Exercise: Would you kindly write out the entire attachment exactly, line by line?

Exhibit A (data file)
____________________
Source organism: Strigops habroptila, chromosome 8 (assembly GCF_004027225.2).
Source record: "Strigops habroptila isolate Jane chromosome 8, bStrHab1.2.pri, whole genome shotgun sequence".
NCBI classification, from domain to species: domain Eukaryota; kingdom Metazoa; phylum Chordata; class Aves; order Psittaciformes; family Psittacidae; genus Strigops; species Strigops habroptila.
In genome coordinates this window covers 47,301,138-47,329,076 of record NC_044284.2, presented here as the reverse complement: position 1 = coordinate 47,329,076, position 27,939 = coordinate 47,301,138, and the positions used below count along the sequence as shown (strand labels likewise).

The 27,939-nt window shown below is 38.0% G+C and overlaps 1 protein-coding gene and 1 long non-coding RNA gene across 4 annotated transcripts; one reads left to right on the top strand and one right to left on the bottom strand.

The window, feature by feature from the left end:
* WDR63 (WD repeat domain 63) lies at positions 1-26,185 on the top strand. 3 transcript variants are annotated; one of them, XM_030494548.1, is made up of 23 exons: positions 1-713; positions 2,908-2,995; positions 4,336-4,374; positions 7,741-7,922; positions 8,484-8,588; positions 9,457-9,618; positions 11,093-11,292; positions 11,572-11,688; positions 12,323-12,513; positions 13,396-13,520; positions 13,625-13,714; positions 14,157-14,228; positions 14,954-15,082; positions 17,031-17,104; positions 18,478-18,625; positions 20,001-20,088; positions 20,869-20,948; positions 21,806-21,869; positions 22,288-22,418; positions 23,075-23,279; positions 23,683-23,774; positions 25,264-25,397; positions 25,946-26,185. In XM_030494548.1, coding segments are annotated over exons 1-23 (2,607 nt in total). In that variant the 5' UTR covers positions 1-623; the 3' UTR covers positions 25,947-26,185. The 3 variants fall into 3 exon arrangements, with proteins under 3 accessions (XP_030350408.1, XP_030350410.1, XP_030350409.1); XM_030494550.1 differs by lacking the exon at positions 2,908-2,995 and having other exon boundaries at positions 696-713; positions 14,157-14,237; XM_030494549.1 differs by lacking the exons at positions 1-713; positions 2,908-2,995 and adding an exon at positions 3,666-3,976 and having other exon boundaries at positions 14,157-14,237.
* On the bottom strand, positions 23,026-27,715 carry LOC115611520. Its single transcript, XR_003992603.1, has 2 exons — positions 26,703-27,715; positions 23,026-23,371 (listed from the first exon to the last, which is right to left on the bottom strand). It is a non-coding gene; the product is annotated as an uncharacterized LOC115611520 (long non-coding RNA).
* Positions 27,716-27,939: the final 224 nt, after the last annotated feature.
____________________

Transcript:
Source organism: Strigops habroptila, chromosome 8 (assembly GCF_004027225.2).
Source record: "Strigops habroptila isolate Jane chromosome 8, bStrHab1.2.pri, whole genome shotgun sequence".
NCBI classification, from domain to species: domain Eukaryota; kingdom Metazoa; phylum Chordata; class Aves; order Psittaciformes; family Psittacidae; genus Strigops; species Strigops habroptila.
In genome coordinates this window covers 47,301,138-47,329,076 of record NC_044284.2, presented here as the reverse complement: position 1 = coordinate 47,329,076, position 27,939 = coordinate 47,301,138, and the positions used below count along the sequence as shown (strand labels likewise).

The 27,939-nt window shown below is 38.0% G+C and overlaps 1 protein-coding gene and 1 long non-coding RNA gene across 4 annotated transcripts; one reads left to right on the top strand and one right to left on the bottom strand.

The window, feature by feature from the left end:
* WDR63 (WD repeat domain 63) lies at positions 1-26,185 on the top strand. 3 transcript variants are annotated; one of them, XM_030494548.1, is made up of 23 exons: positions 1-713; positions 2,908-2,995; positions 4,336-4,374; positions 7,741-7,922; positions 8,484-8,588; positions 9,457-9,618; positions 11,093-11,292; positions 11,572-11,688; positions 12,323-12,513; positions 13,396-13,520; positions 13,625-13,714; positions 14,157-14,228; positions 14,954-15,082; positions 17,031-17,104; positions 18,478-18,625; positions 20,001-20,088; positions 20,869-20,948; positions 21,806-21,869; positions 22,288-22,418; positions 23,075-23,279; positions 23,683-23,774; positions 25,264-25,397; positions 25,946-26,185. In XM_030494548.1, coding segments are annotated over exons 1-23 (2,607 nt in total). In that variant the 5' UTR covers positions 1-623; the 3' UTR covers positions 25,947-26,185. The 3 variants fall into 3 exon arrangements, with proteins under 3 accessions (XP_030350408.1, XP_030350410.1, XP_030350409.1); XM_030494550.1 differs by lacking the exon at positions 2,908-2,995 and having other exon boundaries at positions 696-713; positions 14,157-14,237; XM_030494549.1 differs by lacking the exons at positions 1-713; positions 2,908-2,995 and adding an exon at positions 3,666-3,976 and having other exon boundaries at positions 14,157-14,237.
* On the bottom strand, positions 23,026-27,715 carry LOC115611520. Its single transcript, XR_003992603.1, has 2 exons — positions 26,703-27,715; positions 23,026-23,371 (listed from the first exon to the last, which is right to left on the bottom strand). It is a non-coding gene; the product is annotated as an uncharacterized LOC115611520 (long non-coding RNA).
* Positions 27,716-27,939: the final 224 nt, after the last annotated feature.